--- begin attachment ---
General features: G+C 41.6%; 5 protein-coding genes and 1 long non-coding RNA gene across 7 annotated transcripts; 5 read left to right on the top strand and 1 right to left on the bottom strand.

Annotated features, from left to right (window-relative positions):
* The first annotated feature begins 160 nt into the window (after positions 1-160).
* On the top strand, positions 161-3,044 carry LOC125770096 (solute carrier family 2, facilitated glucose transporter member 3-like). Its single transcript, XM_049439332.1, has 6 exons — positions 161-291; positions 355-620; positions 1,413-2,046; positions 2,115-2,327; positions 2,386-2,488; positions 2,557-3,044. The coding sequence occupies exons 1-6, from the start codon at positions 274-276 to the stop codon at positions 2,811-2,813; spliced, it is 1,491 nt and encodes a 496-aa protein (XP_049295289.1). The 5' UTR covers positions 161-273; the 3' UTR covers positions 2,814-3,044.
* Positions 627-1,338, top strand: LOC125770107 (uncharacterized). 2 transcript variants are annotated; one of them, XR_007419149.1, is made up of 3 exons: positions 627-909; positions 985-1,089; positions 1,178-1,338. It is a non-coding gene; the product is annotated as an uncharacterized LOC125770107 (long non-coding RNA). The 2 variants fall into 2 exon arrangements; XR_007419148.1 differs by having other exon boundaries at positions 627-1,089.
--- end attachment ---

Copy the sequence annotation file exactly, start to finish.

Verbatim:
General features: G+C 41.6%; 5 protein-coding genes and 1 long non-coding RNA gene across 7 annotated transcripts; 5 read left to right on the top strand and 1 right to left on the bottom strand.

Annotated features, from left to right (window-relative positions):
* The first annotated feature begins 160 nt into the window (after positions 1-160).
* On the top strand, positions 161-3,044 carry LOC125770096 (solute carrier family 2, facilitated glucose transporter member 3-like). Its single transcript, XM_049439332.1, has 6 exons — positions 161-291; positions 355-620; positions 1,413-2,046; positions 2,115-2,327; positions 2,386-2,488; positions 2,557-3,044. The coding sequence occupies exons 1-6, from the start codon at positions 274-276 to the stop codon at positions 2,811-2,813; spliced, it is 1,491 nt and encodes a 496-aa protein (XP_049295289.1). The 5' UTR covers positions 161-273; the 3' UTR covers positions 2,814-3,044.
* Positions 627-1,338, top strand: LOC125770107 (uncharacterized). 2 transcript variants are annotated; one of them, XR_007419149.1, is made up of 3 exons: positions 627-909; positions 985-1,089; positions 1,178-1,338. It is a non-coding gene; the product is annotated as an uncharacterized LOC125770107 (long non-coding RNA). The 2 variants fall into 2 exon arrangements; XR_007419148.1 differs by having other exon boundaries at positions 627-1,089.